When you think about the leaders in your church, what comes to mind? Who are they? What are the requirements to be in those positions? What are their responsibilities? I have seen more times than not, churches being led by mainly men, particularly white and mostly those over the age of 50. Now, I don’t have anything against older men being in leadership positions; however, what message do we send to the generations from the post-civil rights movement if they are not represented at the table where decisions are made? That’s exactly right…your opinion does not matter to us.
In the sixth chapter, the authors of Not Safe for Church get right to the heart of why I believe many young people are walking away from our churches. Powe and Smothers hit on the lack of younger leadership in the church. Think about it this way, imagine walking up to a group of acquaintances at a party. These people are in the middle of a conversation about something you are passionate about, it could even be a topic you deal with in your place of employment. Throughout their conversation you try to interject your opinion or thoughts, but they only politely smile and go about their discussion, never really listening, responding or including you in the discourse. What would you do? I know the action I would take, I would eventually walk away and find another group where I felt welcomed. Church, do you understand that this is exactly what you are doing to young leaders?
In the United Methodist Church, we actually do invite young people to sit at the table of committees and boards, because that is what our discipline dictates. However, more times than not, they are “token” members. They are there, but are never actually a part of the conversation. Or, as Not Safe for Church points out, the meetings are set at times that are impossible for young people to attend. Again, not very welcoming. Naturally, we ask ourselves why? Why are young people not invited or included? The book states fear as being a probable cause. Fear of the unknown, fear of failure. We like things to be the way they have always been, it is easier that way. Young people may bring a different perspective, a new way of thinking; they may bring change. Things the church fears most. Fear is one reason young people are excluded from our conversations, but also, I challenge it could also be lack of awareness. Maybe young people are not invited because leaders never stopped to thing about the fact that they are missing or have great ideas. After all, we all get comfortable in our settings. We like the people that are around us, those that are on our committees. They are the ones that do everything anyway, so it is just easier to ask our friends. Young people are also seen as irresponsible, and non-comital. But is that really true? I think not. I see young people committing to causes all the time. But, they have a vested interest in these organizations. These are opportunities where decisions are being made, lives are being impacted and change is happening.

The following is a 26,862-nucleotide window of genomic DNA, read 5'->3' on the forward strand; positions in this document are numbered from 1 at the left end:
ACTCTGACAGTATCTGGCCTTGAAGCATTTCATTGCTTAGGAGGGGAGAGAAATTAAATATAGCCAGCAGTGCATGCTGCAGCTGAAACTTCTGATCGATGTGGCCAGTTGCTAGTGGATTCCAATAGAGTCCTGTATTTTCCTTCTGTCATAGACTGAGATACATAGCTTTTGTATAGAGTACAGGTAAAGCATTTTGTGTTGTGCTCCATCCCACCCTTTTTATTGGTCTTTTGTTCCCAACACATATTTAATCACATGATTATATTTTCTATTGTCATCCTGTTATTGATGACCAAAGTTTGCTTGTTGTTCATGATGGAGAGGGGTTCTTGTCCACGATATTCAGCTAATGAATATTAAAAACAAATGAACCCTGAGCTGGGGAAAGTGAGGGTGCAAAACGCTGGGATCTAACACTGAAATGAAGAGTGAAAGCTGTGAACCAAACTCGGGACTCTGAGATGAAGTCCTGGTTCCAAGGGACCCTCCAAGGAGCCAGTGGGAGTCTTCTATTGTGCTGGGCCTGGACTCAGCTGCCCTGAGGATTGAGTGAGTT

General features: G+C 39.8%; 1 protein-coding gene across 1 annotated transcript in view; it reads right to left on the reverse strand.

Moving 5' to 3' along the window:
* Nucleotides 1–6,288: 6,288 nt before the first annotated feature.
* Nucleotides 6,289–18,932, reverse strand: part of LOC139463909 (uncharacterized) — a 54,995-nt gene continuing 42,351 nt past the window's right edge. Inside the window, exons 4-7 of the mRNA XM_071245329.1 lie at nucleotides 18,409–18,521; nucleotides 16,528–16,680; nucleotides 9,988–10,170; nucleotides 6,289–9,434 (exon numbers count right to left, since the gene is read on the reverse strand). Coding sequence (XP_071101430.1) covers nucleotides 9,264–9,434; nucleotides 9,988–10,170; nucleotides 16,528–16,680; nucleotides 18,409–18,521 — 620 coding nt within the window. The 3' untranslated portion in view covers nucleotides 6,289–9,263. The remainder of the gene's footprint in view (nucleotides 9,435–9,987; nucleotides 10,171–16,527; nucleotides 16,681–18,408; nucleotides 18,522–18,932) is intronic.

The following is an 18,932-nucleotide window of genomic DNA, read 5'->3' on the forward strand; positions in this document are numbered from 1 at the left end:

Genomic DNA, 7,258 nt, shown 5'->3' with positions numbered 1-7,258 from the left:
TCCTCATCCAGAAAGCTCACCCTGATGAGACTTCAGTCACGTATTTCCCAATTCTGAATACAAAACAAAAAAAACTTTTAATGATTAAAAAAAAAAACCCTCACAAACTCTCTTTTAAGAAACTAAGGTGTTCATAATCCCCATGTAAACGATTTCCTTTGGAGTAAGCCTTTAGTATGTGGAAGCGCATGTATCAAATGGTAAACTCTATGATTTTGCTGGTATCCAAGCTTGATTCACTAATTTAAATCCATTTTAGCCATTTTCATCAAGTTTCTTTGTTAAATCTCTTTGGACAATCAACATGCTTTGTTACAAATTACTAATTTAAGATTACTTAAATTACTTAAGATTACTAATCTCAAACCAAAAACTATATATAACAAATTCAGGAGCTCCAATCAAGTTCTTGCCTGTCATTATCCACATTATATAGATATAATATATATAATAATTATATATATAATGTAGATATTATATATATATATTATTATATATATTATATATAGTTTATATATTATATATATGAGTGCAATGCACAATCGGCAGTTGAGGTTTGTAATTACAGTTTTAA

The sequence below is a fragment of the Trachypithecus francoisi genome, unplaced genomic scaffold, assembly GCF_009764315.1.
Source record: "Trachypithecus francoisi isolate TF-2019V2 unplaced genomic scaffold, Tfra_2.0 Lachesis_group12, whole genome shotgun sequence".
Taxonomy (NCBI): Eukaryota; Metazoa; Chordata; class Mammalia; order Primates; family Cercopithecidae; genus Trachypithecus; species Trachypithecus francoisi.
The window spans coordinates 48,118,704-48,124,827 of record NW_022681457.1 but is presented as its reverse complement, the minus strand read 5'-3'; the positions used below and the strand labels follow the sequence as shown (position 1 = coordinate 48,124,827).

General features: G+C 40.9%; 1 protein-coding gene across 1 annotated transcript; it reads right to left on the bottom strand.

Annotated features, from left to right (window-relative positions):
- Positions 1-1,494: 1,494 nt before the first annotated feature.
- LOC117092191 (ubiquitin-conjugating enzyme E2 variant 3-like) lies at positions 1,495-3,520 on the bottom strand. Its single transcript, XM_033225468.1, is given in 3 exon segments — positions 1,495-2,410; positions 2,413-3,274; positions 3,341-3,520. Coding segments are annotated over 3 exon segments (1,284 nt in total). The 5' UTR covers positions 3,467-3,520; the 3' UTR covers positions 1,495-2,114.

When the church doesn’t engage young people in leadership positions, they will inevitably find other places to use their gifts. They will commit their time and energies into systems that are open to their way of leadership, their innovative ideas, and their way of thinking. God is still going to use these individuals to further His mission. As Powe and Smothers states, “God’s vision is larger than any of us can imagine and will come to fruition even when we attempt to thwart it.” (p. 81) I do not believe anyone would deny, the research that shows, Christianity in American today is in decline. Our churches are slowly sinking. No one sitting at the table currently seems to have an answer. Has anyone taken the time to think, maybe we have ignored the very generation who holds the answers to multiplying God’s kingdom here on earth? Are we too afraid, too self-absorbed to listen? “If we are focused on God’s mission and not the throne, then we are opening ourselves to bringing it to fruition.” (p. 82)
Church, let’s realign ourselves to seek God’s mission for our churches, and don’t leave anyone out of the discussion. Seek to find young people who are willing and very able to be mentored into leadership positions. Give them an opportunity to have a voice at the table. Allow God to use them in new and exciting ways. Revivals in the Church have always started with young people, maybe it’s time to allow them the chance in the church to show us what they are made of, what gifts God has given them. Maybe it’s time for us to listen, and for young people to do the talking.